Welcome, sign in or click here to subscribe.
Login: Password:




Email to a friend   Print   Comment   Reprints   Add to myDJC   Adjust font size

May 26, 2017


Photo courtesy Kiewit/General/Manson
The state Route 520 bridge has a precast concrete deck panel system that eliminated the need for exposed steel.


The superstructure of the state Route 520 floating bridge consists of three distinct structures supported on columns that connect to the pontoons along the bridge’s 1.5-mile length: two high-rise components — one at each end of the bridge — and a unique, 5,500-foot-long, low-rise component.

That long, low-rise superstructure that was specially designed to comply with maximum height requirements set by the bridge owner, the Washington State Department of Transportation. WSDOT had restricted the maximum height above water to avoid blocking nearby residents’ views of Lake Washington and Mount Rainier.

As constructed, the superstructure deviated significantly from the original concept design, which included significant steel bracing. The Kiewit/General/Manson team evaluated several potential alternatives, focusing on solutions that maximized off-site construction of bridge components to minimize work over water and expedite on-lake construction. The resulting low-rise superstructure uses segmental precast concrete deck panels to form both the structure and roadway surface.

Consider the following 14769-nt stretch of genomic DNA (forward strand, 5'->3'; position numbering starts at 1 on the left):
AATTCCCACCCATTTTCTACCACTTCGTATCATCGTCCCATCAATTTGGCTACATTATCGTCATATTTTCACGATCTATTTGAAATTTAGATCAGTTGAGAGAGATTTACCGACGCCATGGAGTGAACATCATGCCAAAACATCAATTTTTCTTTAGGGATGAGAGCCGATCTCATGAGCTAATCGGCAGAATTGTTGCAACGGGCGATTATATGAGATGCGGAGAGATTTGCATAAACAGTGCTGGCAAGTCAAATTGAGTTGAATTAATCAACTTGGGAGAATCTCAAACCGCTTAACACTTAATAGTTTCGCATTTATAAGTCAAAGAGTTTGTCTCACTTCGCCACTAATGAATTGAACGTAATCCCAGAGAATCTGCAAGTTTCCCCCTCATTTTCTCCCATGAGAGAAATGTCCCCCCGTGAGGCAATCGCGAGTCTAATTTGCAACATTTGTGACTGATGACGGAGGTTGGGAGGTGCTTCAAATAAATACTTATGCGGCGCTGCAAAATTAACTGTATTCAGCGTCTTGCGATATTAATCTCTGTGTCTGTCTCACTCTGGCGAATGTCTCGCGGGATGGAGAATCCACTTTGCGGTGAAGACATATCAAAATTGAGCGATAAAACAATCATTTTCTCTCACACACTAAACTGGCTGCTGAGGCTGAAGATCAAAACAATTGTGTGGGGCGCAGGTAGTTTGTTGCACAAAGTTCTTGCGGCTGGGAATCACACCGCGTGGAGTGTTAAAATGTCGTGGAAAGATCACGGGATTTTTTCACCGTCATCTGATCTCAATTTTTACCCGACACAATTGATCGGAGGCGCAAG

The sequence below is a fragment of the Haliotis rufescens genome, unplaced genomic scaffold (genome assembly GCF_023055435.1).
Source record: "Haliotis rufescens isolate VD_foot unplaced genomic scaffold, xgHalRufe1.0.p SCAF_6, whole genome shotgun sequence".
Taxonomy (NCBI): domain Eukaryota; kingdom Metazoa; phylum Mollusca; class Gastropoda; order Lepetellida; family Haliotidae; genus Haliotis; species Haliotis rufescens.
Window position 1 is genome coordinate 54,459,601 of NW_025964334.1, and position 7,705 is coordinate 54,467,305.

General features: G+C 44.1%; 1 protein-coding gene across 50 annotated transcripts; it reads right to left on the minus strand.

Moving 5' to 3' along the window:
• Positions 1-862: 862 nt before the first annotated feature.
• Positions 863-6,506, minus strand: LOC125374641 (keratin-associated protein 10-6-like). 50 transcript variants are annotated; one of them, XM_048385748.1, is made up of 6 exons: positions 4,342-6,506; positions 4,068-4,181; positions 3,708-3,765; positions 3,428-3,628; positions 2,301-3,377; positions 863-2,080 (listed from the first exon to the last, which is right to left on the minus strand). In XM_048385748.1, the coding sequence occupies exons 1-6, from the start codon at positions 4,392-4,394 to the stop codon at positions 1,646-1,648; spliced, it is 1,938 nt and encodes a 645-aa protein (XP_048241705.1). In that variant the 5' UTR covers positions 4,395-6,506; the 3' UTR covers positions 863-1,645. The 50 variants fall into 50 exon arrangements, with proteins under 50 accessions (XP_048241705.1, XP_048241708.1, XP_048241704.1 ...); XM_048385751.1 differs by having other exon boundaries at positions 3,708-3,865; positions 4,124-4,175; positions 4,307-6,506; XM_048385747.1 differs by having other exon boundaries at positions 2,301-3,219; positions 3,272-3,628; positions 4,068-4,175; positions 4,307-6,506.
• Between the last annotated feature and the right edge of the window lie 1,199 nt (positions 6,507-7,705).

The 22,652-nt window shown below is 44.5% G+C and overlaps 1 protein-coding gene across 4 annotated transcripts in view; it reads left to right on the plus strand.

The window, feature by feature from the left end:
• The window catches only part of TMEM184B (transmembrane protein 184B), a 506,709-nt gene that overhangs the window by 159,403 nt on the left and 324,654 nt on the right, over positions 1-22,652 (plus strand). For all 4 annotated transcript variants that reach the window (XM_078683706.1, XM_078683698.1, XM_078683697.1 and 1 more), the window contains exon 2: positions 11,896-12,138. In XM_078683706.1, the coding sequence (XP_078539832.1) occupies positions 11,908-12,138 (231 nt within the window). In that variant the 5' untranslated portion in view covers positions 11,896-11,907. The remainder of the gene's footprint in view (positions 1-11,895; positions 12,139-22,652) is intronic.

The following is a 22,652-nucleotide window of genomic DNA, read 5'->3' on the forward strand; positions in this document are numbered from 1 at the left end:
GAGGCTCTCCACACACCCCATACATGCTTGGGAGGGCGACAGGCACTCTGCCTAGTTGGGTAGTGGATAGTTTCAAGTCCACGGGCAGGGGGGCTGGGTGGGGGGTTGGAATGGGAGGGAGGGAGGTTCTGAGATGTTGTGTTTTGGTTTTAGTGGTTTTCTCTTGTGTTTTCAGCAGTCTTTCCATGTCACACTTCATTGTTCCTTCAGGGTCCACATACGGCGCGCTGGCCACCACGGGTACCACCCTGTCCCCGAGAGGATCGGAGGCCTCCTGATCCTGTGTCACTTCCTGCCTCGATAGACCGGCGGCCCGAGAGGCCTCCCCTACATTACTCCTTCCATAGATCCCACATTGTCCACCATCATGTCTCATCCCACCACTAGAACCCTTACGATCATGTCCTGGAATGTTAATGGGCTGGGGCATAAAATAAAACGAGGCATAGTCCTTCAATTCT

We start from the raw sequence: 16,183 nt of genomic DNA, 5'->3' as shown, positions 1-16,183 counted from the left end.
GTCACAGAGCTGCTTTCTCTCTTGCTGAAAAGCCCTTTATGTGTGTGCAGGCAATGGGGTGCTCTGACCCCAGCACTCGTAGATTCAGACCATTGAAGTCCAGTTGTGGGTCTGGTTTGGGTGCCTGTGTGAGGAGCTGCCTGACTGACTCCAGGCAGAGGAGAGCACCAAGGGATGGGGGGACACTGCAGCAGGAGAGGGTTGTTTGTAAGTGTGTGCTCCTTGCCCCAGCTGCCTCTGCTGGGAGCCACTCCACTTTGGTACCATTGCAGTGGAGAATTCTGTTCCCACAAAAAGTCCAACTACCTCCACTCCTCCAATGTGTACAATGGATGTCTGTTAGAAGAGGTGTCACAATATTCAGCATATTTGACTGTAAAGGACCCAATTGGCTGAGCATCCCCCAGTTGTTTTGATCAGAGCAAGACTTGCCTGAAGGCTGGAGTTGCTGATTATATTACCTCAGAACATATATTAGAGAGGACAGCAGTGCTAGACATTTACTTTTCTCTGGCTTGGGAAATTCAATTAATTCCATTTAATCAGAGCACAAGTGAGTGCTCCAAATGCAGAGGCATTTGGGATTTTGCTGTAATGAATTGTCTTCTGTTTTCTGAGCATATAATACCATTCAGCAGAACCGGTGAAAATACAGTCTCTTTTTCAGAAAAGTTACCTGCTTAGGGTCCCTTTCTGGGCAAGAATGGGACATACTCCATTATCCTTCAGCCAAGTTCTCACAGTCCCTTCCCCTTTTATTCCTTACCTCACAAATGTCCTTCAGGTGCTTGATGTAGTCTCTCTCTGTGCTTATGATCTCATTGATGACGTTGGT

Using these panels significantly shrunk the height of the structural section, providing superior vertical clearance between the pontoon deck and superstructure soffit. The Kiewit/General/Manson design provided 10-foot clearance, well above the 7-foot-6-inch minimum identified in RFP documents. This clearance improves maintenance access on the pontoon deck, allowing WSDOT bridge maintenance staff to maneuver and perform critical tasks more easily and safely below the roadway deck.

Another major benefit of this unique panel system is the elimination of exposed steel elements in the bridge superstructure. The Kiewit/General/Manson design provides an all-concrete superstructure that removed exposed steel envisioned in RFP conceptual documents. This provides a much more durable structure with greater performance in the difficult conditions of Lake Washington.

Other Stories: